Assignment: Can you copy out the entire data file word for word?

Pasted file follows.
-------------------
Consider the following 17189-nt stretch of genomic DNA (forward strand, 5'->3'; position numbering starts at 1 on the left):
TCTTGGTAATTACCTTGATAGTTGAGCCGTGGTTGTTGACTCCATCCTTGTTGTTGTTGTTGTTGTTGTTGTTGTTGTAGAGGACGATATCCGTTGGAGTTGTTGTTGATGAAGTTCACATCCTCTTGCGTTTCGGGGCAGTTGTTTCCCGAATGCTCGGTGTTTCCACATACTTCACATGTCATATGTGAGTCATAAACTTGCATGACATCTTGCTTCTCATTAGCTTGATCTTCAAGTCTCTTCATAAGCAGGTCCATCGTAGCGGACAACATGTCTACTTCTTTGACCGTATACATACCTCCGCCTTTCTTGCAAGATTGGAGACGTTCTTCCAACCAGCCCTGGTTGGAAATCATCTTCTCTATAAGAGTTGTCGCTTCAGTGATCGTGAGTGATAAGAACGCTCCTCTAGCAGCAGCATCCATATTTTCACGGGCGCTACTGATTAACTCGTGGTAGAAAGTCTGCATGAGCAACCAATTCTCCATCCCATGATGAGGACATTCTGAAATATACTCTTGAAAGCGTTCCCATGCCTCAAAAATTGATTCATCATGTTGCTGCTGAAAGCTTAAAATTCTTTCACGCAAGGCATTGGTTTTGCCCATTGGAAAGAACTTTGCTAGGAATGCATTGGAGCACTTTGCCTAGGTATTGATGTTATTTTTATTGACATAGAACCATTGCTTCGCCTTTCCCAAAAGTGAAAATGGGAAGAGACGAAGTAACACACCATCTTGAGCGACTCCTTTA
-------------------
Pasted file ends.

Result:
Consider the following 17189-nt stretch of genomic DNA (forward strand, 5'->3'; position numbering starts at 1 on the left):
TCTTGGTAATTACCTTGATAGTTGAGCCGTGGTTGTTGACTCCATCCTTGTTGTTGTTGTTGTTGTTGTTGTTGTTGTAGAGGACGATATCCGTTGGAGTTGTTGTTGATGAAGTTCACATCCTCTTGCGTTTCGGGGCAGTTGTTTCCCGAATGCTCGGTGTTTCCACATACTTCACATGTCATATGTGAGTCATAAACTTGCATGACATCTTGCTTCTCATTAGCTTGATCTTCAAGTCTCTTCATAAGCAGGTCCATCGTAGCGGACAACATGTCTACTTCTTTGACCGTATACATACCTCCGCCTTTCTTGCAAGATTGGAGACGTTCTTCCAACCAGCCCTGGTTGGAAATCATCTTCTCTATAAGAGTTGTCGCTTCAGTGATCGTGAGTGATAAGAACGCTCCTCTAGCAGCAGCATCCATATTTTCACGGGCGCTACTGATTAACTCGTGGTAGAAAGTCTGCATGAGCAACCAATTCTCCATCCCATGATGAGGACATTCTGAAATATACTCTTGAAAGCGTTCCCATGCCTCAAAAATTGATTCATCATGTTGCTGCTGAAAGCTTAAAATTCTTTCACGCAAGGCATTGGTTTTGCCCATTGGAAAGAACTTTGCTAGGAATGCATTGGAGCACTTTGCCTAGGTATTGATGTTATTTTTATTGACATAGAACCATTGCTTCGCCTTTCCCAAAAGTGAAAATGGGAAGAGACGAAGTAACACACCATCTTGAGCGACTCCTTTA